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While troubleshooting an issue, I came across these entries given below in one of the shell scripts used by our application. This was written by someone who no longer works in the company and I am trying to figure out what the script does step-by-step. We do have an environment variable $PAT_HOME. By using the % at both the ends, is it calling the environment variable just like $PAT_HOME? In that case, how are using % signs different from using when working with environment variables?

echo "cd " %PAT_HOME%
cd  %PAT_HOME%
# P:
echo "pan.sh -file $kmrfile $logfile_location $csvfile"

cd  $PAT_HOME
sh pan.sh -file $kmrfile $logfile_location $csvfile
  • What's the scripting lang. being used here? %'s are nothing special in bash/bourne. – slm Nov 22 '14 at 18:15
  • Is the script expected to work on both Windows and *nix? Could the developer have taken the monumentally inelegant route of providing commands for both systems and just allowing the wrong ones to error out? What happens if you run the script? How is the script being run? Is there a shebang line? – terdon Nov 22 '14 at 19:18
  • In our environment, the scheduler function (currently provided by RHEL machines) used to be provided by a Windows machines a few years back. It looks like the developer who modified this script made a mistake of not taking out these lines. I copied it to a test machine and ran the script, it errors out at this line, but continues to run with no issues. Thanks for the answers and comments guys, I just wanted to be absolutely sure that it does not mean anything in bash before taking out those lines and make the script neat. – Sree Nov 23 '14 at 4:06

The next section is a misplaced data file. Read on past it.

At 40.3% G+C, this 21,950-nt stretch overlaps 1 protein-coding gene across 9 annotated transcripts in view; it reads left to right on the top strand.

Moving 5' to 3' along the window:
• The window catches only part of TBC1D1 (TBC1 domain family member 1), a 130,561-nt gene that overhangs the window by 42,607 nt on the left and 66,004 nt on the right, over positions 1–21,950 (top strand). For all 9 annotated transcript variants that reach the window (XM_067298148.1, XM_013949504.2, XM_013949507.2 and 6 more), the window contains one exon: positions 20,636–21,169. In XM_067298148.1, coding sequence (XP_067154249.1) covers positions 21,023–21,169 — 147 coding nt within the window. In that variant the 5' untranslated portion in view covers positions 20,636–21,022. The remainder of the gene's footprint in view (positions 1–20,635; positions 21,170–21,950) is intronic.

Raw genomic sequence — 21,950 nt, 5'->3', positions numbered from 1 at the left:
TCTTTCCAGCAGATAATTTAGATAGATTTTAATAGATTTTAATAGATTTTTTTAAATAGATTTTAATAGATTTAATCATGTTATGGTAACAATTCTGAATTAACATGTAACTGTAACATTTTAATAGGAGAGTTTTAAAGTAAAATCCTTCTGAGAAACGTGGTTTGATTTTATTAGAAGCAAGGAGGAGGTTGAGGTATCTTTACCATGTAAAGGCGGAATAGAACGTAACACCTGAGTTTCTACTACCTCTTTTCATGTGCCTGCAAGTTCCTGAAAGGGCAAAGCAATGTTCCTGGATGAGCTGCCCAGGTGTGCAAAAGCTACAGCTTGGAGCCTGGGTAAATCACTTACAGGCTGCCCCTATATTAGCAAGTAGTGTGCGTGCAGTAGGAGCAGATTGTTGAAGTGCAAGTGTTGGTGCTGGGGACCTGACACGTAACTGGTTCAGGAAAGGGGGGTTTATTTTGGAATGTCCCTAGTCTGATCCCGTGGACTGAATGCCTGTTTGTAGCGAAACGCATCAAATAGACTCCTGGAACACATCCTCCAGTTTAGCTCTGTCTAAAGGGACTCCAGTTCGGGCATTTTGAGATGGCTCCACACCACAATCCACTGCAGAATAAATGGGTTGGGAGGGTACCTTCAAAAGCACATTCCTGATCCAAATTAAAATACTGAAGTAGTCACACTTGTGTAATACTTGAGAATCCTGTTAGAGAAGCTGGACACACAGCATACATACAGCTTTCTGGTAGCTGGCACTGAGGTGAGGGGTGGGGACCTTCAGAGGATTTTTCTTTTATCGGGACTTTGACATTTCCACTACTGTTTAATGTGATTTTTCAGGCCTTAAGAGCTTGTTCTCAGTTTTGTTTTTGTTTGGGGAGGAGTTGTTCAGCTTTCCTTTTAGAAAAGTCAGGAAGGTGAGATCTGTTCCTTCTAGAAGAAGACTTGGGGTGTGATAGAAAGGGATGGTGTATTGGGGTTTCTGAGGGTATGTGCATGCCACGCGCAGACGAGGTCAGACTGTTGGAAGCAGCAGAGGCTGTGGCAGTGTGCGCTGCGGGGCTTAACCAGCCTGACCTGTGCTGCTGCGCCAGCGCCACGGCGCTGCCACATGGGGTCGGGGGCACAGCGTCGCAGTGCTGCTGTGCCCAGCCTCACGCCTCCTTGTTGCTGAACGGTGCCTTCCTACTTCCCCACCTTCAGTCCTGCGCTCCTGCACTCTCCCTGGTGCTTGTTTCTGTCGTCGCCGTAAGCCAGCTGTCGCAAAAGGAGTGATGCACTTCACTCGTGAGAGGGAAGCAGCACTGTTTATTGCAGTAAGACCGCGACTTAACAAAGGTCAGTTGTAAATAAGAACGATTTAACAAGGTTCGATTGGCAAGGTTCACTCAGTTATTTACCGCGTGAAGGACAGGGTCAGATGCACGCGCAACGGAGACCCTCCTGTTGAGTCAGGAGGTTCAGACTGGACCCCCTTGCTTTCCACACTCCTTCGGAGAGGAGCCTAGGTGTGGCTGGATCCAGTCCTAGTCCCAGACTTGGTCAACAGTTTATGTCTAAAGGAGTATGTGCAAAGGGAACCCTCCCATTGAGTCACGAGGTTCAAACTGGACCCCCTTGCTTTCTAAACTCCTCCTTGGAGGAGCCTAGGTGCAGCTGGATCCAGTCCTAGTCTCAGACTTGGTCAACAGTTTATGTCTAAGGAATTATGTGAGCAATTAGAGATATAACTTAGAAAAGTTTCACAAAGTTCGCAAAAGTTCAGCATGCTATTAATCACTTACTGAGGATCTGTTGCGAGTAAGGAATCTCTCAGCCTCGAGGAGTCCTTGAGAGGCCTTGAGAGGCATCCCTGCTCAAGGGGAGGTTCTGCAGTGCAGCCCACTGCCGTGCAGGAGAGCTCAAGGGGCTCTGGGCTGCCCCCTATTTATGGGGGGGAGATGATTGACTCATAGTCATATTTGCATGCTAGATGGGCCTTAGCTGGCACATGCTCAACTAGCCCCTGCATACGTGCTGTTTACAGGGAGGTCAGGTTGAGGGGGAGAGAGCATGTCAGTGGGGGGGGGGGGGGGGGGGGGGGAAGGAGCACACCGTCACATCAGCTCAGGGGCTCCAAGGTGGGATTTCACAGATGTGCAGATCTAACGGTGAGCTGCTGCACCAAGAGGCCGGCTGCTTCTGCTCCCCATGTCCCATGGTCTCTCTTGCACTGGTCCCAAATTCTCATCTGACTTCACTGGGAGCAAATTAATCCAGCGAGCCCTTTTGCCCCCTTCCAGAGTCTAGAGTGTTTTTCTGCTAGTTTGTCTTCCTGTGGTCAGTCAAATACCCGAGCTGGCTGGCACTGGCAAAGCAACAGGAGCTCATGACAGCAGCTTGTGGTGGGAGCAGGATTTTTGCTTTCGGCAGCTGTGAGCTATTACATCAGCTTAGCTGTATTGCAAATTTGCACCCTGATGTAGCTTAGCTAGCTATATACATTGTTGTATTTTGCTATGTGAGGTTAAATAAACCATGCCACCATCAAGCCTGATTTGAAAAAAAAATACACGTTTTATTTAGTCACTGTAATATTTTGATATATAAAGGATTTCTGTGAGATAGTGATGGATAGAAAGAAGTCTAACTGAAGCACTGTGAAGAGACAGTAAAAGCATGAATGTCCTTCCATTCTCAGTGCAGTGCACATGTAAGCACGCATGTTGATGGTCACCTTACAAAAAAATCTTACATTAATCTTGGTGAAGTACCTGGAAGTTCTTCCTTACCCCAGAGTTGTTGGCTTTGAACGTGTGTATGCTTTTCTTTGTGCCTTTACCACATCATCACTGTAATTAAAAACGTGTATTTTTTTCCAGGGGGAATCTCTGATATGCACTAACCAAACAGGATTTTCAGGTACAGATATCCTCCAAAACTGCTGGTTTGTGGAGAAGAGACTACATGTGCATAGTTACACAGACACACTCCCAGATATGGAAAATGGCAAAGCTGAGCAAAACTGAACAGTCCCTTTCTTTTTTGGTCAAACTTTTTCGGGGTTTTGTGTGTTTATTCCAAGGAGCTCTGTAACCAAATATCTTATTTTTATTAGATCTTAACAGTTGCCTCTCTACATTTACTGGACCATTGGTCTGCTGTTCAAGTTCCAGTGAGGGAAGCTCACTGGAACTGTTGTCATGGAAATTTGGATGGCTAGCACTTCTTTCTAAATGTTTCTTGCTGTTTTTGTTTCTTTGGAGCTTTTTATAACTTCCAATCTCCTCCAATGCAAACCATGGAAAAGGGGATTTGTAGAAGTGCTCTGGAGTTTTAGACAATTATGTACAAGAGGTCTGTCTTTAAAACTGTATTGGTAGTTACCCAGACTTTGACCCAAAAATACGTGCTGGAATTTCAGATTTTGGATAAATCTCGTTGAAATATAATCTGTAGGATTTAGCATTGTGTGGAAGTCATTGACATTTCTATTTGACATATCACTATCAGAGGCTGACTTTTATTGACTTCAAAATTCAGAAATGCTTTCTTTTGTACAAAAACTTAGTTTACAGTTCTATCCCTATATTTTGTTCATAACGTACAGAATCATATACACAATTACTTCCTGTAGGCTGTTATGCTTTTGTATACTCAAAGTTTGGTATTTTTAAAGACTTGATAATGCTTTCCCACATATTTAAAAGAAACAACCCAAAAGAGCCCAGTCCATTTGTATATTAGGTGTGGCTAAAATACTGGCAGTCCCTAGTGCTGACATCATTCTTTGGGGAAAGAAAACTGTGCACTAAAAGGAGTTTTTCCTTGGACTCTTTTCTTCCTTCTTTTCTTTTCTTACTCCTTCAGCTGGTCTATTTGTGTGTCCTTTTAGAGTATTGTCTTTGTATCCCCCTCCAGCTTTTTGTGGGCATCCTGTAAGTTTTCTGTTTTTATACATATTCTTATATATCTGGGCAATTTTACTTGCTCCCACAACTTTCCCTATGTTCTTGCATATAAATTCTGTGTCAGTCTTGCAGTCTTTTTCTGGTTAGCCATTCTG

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It looks like a hybrid between Unix shell script and DOS batch script :)

In DOS the environment variables are access by enclosing the environment variable between %. Like %PATH%, but in Linux this cannot be done.

Just try

$ echo %PATH%
%PATH%

this will not expand the environment variable. But is the script really working ?, because in the later part of the script the variables are accessed with $ but the upper part is accessed with %. Mostly you should get error in cd %PAT_HOME% section unless a file named %PAT_HOME% exist !.

  • I had thought about it, but then this script is there on many of our environments which is functioning very well. So looks like its time to dig deeper into the logs and pick up the errors generated by these windows characters. – Sree Nov 22 '14 at 18:26
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A Linux scripts Shell are not 100% Compatible with Windows CMD Script , you need make adaptations

Look this Files

1 -> Bash Script

2 -> Batch Script

But if you wanna , you can make a Windows CMD Script , and test with "wine cmd" , its works 100% in wine , in Windows works too

The Env Vars , are not the same , and some things must be write in diferent way

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